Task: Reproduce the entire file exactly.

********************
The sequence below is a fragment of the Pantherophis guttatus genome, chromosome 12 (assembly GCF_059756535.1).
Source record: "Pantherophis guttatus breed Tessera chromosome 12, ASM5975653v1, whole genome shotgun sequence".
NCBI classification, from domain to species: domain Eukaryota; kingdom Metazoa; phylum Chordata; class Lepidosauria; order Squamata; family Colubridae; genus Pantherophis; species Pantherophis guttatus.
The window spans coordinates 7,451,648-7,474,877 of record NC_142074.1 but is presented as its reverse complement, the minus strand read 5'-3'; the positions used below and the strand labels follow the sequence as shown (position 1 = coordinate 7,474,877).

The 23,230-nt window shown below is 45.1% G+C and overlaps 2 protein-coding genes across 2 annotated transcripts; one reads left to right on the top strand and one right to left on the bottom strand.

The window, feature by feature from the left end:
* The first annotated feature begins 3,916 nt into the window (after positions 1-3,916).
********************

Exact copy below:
The sequence below is a fragment of the Pantherophis guttatus genome, chromosome 12 (assembly GCF_059756535.1).
Source record: "Pantherophis guttatus breed Tessera chromosome 12, ASM5975653v1, whole genome shotgun sequence".
NCBI classification, from domain to species: domain Eukaryota; kingdom Metazoa; phylum Chordata; class Lepidosauria; order Squamata; family Colubridae; genus Pantherophis; species Pantherophis guttatus.
The window spans coordinates 7,451,648-7,474,877 of record NC_142074.1 but is presented as its reverse complement, the minus strand read 5'-3'; the positions used below and the strand labels follow the sequence as shown (position 1 = coordinate 7,474,877).

The 23,230-nt window shown below is 45.1% G+C and overlaps 2 protein-coding genes across 2 annotated transcripts; one reads left to right on the top strand and one right to left on the bottom strand.

The window, feature by feature from the left end:
* The first annotated feature begins 3,916 nt into the window (after positions 1-3,916).